Most hourly employees are entitled to overtime pay for every hour worked over forty in a given week. The Massachusetts Overtime Act was passed to ensure that employers do not deny workers entitled to overtime pay this right. If you have worked over forty hours and your employer has not paid you overtime wages for those hours, you may be able to sue your employer.
The Overtime Act requires employers to pay certain employees overtime pay if they work more than forty hours in any given week. Even if an employee works twenty hours one week and sixty hours the next week, the employee must receive overtime pay for the sixty-hour week. However, if an employee works more than 8 hours in one day, that alone does not constitute overtime. Overtime hours are calculated by counting the total amount of hours worked in one week by one employee. Thus, employees do not automatically get overtime pay for working on Saturdays, Sundays, or holidays, unless they work for more than 40 hours in the entire week.
Different rules, however, apply to retail employees. Retail employees are only entitled to overtime pay for work on New Year’s Day, Memorial Day, the Fourth of July, Labor Day, Columbus Day, or Veterans Day.
“On call” employees who are not required to be at the office or work site during the on call hours cannot count the on call hours towards overtime. However, if the employee is actually called in to perform work, then those hours they work count in computing their weekly hours and will entitle them to overtime pay if they exceed forty hours worked in one week.
The overtime pay rate must be at least one and a half times the worker’s regular hourly wage. Bonuses, commissions, and other lump sum payments do not count towards overtime pay. Likewise, extra vacation days or personal days also cannot be substituted for overtime pay.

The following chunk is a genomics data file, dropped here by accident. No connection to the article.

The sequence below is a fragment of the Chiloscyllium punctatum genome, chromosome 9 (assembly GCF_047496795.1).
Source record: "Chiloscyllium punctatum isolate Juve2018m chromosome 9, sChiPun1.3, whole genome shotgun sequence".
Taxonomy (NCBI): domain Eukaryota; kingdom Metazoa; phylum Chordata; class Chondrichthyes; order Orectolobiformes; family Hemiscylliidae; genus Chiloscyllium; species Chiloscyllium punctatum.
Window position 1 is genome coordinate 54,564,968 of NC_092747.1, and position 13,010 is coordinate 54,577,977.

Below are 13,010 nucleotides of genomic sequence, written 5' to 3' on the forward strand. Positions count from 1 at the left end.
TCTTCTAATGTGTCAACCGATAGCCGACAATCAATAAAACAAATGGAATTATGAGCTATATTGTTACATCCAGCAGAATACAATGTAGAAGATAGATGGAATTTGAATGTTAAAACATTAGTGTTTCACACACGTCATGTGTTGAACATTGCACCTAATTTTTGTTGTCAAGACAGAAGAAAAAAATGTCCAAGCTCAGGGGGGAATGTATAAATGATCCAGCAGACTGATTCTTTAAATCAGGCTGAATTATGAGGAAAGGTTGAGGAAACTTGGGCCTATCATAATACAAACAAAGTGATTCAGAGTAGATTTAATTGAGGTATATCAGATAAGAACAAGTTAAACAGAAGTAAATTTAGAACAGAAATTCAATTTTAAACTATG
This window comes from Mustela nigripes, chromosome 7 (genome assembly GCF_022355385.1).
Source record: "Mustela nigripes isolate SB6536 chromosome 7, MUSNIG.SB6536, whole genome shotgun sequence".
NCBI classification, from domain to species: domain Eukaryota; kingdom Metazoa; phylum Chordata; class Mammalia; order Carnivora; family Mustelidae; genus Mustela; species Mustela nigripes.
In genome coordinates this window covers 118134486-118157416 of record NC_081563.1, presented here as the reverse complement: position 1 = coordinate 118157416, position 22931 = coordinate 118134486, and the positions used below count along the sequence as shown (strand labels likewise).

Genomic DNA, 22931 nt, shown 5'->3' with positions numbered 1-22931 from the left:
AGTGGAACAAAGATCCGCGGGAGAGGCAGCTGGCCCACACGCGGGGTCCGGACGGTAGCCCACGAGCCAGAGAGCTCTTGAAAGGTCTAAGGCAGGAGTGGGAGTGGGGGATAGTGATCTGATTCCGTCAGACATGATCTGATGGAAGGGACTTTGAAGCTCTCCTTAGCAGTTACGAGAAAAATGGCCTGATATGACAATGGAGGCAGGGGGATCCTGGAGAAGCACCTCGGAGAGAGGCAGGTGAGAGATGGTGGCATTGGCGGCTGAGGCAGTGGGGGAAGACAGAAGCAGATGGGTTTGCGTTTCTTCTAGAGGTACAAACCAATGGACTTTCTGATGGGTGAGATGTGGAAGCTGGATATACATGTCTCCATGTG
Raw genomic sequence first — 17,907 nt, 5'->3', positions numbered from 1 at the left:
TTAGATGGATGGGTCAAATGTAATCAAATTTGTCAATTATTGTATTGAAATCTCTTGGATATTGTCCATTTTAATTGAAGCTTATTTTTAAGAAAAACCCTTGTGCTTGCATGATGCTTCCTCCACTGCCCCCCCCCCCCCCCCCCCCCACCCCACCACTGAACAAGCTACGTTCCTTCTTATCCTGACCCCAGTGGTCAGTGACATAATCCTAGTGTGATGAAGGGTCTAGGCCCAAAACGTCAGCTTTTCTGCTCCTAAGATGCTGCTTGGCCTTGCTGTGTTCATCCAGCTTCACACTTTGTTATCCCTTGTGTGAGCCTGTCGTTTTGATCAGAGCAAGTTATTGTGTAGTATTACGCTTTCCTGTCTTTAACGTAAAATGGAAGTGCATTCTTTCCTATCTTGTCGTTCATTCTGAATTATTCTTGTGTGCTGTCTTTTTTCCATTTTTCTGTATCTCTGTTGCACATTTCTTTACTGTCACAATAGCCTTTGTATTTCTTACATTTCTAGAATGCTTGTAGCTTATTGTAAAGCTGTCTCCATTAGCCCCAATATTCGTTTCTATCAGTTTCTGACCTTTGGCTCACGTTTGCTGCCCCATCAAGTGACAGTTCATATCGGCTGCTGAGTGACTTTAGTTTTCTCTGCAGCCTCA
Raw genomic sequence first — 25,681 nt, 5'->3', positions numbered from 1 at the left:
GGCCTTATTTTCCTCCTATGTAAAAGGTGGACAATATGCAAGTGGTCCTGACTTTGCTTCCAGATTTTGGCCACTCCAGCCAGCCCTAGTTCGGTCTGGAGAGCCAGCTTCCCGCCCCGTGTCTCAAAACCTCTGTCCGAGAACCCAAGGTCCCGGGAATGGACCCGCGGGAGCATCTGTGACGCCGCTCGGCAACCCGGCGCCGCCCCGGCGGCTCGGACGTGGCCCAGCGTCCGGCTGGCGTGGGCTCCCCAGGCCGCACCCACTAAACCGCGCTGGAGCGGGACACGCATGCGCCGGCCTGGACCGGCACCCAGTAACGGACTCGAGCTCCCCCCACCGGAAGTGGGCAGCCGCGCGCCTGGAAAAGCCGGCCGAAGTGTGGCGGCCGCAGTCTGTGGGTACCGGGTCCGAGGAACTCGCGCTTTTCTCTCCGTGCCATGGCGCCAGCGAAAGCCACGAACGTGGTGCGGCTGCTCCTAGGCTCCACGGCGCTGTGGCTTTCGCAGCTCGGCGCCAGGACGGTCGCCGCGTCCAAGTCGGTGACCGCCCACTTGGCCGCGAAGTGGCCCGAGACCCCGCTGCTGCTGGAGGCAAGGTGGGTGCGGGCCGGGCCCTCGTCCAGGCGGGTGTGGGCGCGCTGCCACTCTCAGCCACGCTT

Employees who are entitled to overtime pay under the Overtime Act are generally employees who are paid by the hour, but there are certain exceptions. For example, a “bona fide executive or administrative or professional person” who earns more than $80 per week is not entitled to overtime pay. Other exceptions include outside salesmen and outside buyers, hotel and motel employees, gasoline station employees, agricultural laborers, seasonal employees, non-profit summer camp employees, hospital employees and amusement park employees, among others. However, some salaried employees are also entitled to overtime pay. The attorneys at Altman & Altman have extensive experience in employment law and in bringing unpaid overtime lawsuits. We can determine whether you are entitled to overtime pay based on your specific job title, and how best to proceed with a lawsuit against your employer.
Employees who win unpaid overtime lawsuits are entitled to treble damages, meaning three times the amount the employee should have earned in overtime pay. In addition, the employee is compensated for litigation costs and attorneys fees.
The Attorney General’s Fair Labor Division has the power to investigate violations of Massachusetts wage laws. If you believe your employer failed to pay you overtime pay, you need to file a complaint with the Attorney General’s office. This involves filling out a complaint form and providing documentation such as copies of your pay stubs, your employer’s vacation policy, and any additional information that supports your claim. The Attorney General’s Office may contact your employer and, in some cases, will file criminal charges against the employer.
The attorneys at Altman & Altman can help you fill out your complaint form, and can determine which documents you need to file in order to substantiate your claim. You should keep a detailed record of the hours you worked and the amounts your employer paid you. Any pay stubs, time cards, or paperwork from your employer that shows the hours you work or the amount you were paid can provide valuable evidence. We will review your situation, determine whether you were wrongfully denied overtime pay, and gather the necessary documentation and evidence to proceed with your case. We understand that even one week’s overtime pay is valuable, and we will act untiringly on your behalf to get you the compensation you deserve. Our attorneys are available 24/7 to speak with you regarding your case. Please contact us today to schedule your free initial consultation with a member of our team.